Stebbins Gulch Joints

Classic Example of Joints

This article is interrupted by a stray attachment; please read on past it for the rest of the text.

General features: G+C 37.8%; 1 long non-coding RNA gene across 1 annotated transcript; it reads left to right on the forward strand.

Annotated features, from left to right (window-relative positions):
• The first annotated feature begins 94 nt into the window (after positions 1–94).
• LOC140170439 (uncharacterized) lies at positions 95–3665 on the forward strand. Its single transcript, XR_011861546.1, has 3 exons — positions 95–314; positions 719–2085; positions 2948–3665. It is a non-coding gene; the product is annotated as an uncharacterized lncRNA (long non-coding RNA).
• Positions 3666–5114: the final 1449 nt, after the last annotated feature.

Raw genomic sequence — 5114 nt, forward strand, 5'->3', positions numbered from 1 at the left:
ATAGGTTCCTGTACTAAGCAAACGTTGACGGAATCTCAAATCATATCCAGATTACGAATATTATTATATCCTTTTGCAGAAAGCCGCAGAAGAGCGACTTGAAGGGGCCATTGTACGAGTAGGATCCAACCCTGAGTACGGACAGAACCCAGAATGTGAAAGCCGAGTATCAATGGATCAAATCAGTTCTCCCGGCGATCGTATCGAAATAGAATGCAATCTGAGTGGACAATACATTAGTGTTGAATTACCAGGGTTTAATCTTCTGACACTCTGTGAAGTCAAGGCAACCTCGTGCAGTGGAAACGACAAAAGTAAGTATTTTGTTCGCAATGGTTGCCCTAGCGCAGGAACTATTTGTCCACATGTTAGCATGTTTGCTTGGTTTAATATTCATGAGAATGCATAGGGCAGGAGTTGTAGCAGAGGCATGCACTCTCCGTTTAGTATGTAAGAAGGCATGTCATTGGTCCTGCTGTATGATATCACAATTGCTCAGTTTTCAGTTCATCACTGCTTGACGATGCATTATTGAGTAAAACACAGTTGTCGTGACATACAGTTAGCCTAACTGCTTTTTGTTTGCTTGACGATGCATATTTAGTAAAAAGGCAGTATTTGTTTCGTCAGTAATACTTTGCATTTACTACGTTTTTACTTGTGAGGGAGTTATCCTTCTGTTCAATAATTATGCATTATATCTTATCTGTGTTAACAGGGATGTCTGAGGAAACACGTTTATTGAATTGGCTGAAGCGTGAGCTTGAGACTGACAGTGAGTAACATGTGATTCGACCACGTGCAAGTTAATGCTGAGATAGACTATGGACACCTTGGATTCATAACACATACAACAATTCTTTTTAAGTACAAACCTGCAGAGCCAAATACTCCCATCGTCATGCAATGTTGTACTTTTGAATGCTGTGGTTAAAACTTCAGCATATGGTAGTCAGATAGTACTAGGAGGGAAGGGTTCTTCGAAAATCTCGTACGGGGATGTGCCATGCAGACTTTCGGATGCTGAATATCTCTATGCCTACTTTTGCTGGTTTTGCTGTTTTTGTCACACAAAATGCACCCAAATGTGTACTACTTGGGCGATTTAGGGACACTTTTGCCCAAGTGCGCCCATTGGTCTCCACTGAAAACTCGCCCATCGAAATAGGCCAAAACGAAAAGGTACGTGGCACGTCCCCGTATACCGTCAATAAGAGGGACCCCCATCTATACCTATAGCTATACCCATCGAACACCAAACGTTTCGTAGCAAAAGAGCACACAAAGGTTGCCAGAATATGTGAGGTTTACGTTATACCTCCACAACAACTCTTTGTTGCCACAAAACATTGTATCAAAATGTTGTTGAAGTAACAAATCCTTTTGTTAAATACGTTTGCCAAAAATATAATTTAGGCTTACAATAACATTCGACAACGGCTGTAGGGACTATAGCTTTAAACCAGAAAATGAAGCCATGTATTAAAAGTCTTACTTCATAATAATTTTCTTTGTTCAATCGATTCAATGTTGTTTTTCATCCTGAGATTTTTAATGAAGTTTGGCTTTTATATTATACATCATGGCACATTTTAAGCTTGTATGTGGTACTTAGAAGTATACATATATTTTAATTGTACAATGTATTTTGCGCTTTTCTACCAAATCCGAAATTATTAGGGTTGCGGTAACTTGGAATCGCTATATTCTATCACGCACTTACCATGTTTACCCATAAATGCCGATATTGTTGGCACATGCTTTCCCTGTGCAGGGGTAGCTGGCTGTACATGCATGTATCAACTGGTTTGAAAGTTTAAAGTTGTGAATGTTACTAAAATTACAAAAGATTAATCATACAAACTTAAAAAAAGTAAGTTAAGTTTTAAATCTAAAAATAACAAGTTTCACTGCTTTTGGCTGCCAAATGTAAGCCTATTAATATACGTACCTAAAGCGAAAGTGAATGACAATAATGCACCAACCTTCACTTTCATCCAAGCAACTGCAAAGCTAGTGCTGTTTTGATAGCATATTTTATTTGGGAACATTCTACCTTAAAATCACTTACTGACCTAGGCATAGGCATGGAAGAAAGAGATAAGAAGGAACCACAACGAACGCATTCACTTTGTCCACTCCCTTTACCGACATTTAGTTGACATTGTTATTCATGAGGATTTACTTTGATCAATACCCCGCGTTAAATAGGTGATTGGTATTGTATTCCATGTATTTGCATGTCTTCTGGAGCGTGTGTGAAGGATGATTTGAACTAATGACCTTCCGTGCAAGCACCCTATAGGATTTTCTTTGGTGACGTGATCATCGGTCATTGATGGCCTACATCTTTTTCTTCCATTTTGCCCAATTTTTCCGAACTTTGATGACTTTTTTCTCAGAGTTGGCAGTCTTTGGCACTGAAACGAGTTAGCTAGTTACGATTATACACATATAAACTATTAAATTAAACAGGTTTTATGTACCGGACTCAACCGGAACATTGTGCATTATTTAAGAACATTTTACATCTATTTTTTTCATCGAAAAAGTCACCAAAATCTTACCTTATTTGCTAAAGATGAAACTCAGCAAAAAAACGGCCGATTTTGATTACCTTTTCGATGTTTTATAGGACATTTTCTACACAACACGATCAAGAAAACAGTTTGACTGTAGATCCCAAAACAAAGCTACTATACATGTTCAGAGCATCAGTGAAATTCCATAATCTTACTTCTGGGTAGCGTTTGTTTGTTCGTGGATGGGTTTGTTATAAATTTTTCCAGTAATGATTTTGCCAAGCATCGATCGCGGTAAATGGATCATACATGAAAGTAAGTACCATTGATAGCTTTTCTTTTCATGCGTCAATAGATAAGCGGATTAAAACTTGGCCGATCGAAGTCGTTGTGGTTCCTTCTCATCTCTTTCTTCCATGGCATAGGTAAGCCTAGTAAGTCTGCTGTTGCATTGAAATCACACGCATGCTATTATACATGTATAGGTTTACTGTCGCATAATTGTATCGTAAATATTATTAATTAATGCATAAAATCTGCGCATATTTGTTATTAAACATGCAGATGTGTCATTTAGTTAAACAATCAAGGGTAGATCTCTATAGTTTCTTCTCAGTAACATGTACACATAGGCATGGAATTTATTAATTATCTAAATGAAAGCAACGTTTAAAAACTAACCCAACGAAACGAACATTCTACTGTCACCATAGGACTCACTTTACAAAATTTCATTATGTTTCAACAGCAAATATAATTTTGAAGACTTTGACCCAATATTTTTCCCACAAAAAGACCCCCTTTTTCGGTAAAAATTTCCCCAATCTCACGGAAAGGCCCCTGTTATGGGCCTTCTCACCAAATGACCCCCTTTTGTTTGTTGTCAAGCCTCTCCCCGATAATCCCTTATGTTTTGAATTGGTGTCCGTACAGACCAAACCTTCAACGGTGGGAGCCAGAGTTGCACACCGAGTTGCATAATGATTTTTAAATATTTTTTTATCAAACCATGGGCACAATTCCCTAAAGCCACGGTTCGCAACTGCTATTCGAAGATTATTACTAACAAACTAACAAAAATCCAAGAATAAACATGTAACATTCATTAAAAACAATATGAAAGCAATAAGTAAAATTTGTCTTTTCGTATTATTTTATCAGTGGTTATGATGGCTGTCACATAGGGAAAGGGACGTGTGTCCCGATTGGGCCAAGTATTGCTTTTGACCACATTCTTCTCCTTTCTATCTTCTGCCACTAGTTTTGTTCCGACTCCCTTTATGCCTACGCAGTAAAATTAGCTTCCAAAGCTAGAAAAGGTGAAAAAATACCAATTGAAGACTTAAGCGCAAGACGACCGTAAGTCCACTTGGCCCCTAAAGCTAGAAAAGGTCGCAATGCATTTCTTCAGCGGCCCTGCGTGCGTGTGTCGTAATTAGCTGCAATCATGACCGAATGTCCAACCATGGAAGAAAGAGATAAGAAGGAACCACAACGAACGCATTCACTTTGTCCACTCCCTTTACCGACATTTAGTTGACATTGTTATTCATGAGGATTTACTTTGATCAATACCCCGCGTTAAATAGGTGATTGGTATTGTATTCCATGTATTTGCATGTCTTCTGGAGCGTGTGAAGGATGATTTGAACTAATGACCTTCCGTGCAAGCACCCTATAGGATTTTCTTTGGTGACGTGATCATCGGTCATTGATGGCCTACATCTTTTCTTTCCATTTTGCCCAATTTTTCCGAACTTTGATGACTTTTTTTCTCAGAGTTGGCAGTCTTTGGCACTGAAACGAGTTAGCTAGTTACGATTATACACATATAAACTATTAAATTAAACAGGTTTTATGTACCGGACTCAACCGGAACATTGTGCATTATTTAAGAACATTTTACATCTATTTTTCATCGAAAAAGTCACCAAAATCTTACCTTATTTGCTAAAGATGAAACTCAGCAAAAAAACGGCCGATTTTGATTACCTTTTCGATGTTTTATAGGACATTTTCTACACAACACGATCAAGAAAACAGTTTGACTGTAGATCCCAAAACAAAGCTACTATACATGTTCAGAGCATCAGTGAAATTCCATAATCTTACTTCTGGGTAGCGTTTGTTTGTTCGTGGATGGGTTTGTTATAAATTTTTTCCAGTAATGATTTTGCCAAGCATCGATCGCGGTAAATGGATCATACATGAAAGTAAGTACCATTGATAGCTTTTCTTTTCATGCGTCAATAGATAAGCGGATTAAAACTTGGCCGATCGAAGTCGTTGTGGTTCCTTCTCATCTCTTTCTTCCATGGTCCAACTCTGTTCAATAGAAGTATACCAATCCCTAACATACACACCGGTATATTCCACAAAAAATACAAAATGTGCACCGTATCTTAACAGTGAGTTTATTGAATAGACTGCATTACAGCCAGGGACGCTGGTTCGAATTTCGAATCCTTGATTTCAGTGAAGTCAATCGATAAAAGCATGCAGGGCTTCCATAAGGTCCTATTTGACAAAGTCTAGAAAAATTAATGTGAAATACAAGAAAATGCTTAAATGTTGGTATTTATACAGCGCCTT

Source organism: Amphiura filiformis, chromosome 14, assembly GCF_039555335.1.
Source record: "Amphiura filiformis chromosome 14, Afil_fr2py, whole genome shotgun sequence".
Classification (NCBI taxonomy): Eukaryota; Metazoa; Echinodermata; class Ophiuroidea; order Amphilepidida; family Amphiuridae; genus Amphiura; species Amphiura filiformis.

Notice the parallel linear breaks in a silty shale layer within the Cleveland Shale. These breaks are called “joints,” and usually occur in parallel groupings known as “joint sets.”  Visitors sometimes confuse rock joints with geologic faults. They are not the same.  A joint is simply a planar break or fracture in rock. It shows parting without shear displacement.  For a fault to form, the rock masses on either side of the break have to slide vertically or horizontally in relation to each other. There is no evidence that this is what happened here.  These joints are so perfect that they almost look like they were cut by a pavement saw.  The direction and orientation of joints are often plotted on geologic maps. Such measurements can be helpful in determining directional stresses on a particular body of rock. 

     
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